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PiiL: visualization of DNA methylation and gene expression data in gene pathways

  • Moghadam, Behrooz Torabi1
  • Zamani, Neda2, 3
  • Komorowski, Jan1, 4
  • Grabherr, Manfred2
  • 1 Uppsala University, Department of Cell and Molecular Biology, Computational and Systems Biology, Uppsala, Sweden , Uppsala (Sweden)
  • 2 Uppsala University, Department of Medical Biochemistry and Microbiology/BILS, Genomics, Uppsala, Sweden , Uppsala (Sweden)
  • 3 Umeå University, Department of Plant Physiology, Umeå, Sweden , Umeå (Sweden)
  • 4 Polish Academy of Sciences, Institute of Computer Science, Warsaw, 01248, Poland , Warsaw (Poland)
Published Article
BMC Genomics
Springer (Biomed Central Ltd.)
Publication Date
Aug 02, 2017
DOI: 10.1186/s12864-017-3950-9
Springer Nature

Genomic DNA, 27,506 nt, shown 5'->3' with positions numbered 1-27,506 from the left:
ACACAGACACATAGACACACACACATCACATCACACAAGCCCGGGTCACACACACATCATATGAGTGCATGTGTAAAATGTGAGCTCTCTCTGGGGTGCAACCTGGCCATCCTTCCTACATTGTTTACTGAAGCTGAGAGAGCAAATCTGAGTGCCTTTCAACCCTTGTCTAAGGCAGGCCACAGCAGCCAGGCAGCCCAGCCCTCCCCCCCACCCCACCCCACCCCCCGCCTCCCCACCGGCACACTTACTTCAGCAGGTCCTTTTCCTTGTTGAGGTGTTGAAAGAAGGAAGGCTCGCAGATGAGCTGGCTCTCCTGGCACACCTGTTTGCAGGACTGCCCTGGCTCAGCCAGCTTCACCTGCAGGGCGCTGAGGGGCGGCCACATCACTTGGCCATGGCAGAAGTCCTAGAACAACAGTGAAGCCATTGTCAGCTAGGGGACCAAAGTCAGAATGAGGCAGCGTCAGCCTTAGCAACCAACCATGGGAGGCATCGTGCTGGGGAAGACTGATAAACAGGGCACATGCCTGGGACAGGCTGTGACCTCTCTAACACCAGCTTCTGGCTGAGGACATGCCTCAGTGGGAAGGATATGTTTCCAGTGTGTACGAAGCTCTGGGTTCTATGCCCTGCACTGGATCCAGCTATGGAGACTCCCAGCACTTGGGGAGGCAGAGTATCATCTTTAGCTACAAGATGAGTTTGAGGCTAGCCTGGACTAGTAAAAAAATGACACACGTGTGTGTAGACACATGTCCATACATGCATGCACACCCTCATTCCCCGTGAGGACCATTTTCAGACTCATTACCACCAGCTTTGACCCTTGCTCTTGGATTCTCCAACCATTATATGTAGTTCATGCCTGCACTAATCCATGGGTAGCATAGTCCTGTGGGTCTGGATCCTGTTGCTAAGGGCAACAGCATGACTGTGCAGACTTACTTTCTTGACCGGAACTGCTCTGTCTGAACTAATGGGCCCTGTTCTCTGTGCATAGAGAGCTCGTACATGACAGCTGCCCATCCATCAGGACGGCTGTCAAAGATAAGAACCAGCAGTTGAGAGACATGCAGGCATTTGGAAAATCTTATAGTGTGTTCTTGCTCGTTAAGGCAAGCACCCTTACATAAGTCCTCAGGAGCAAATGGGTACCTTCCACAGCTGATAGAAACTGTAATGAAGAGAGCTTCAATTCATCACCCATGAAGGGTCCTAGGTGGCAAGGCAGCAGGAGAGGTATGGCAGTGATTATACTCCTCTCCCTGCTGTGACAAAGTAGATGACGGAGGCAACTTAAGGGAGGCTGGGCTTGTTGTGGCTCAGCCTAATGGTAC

BackgroundDNA methylation is a major mechanism involved in the epigenetic state of a cell. It has been observed that the methylation status of certain CpG sites close to or within a gene can directly affect its expression, either by silencing or, in some cases, up-regulating transcription. However, a vertebrate genome contains millions of CpG sites, all of which are potential targets for methylation, and the specific effects of most sites have not been characterized to date. To study the complex interplay between methylation status, cellular programs, and the resulting phenotypes, we present PiiL, an interactive gene expression pathway browser, facilitating analyses through an integrated view of methylation and expression on multiple levels.ResultsPiiL allows for specific hypothesis testing by quickly assessing pathways or gene networks, where the data is projected onto pathways that can be downloaded directly from the online KEGG database. PiiL provides a comprehensive set of analysis features that allow for quick and specific pattern searches. Individual CpG sites and their impact on host gene expression, as well as the impact on other genes present in the regulatory network, can be examined. To exemplify the power of this approach, we analyzed two types of brain tumors, Glioblastoma multiform and lower grade gliomas.ConclusionAt a glance, we could confirm earlier findings that the predominant methylation and expression patterns separate perfectly by mutations in the IDH genes, rather than by histology. We could also infer the IDH mutation status for samples for which the genotype was not known. By applying different filtering methods, we show that a subset of CpG sites exhibits consistent methylation patterns, and that the status of sites affect the expression of key regulator genes, as well as other genes located downstream in the same pathways.PiiL is implemented in Java with focus on a user-friendly graphical interface. The source code is available under the GPL license from

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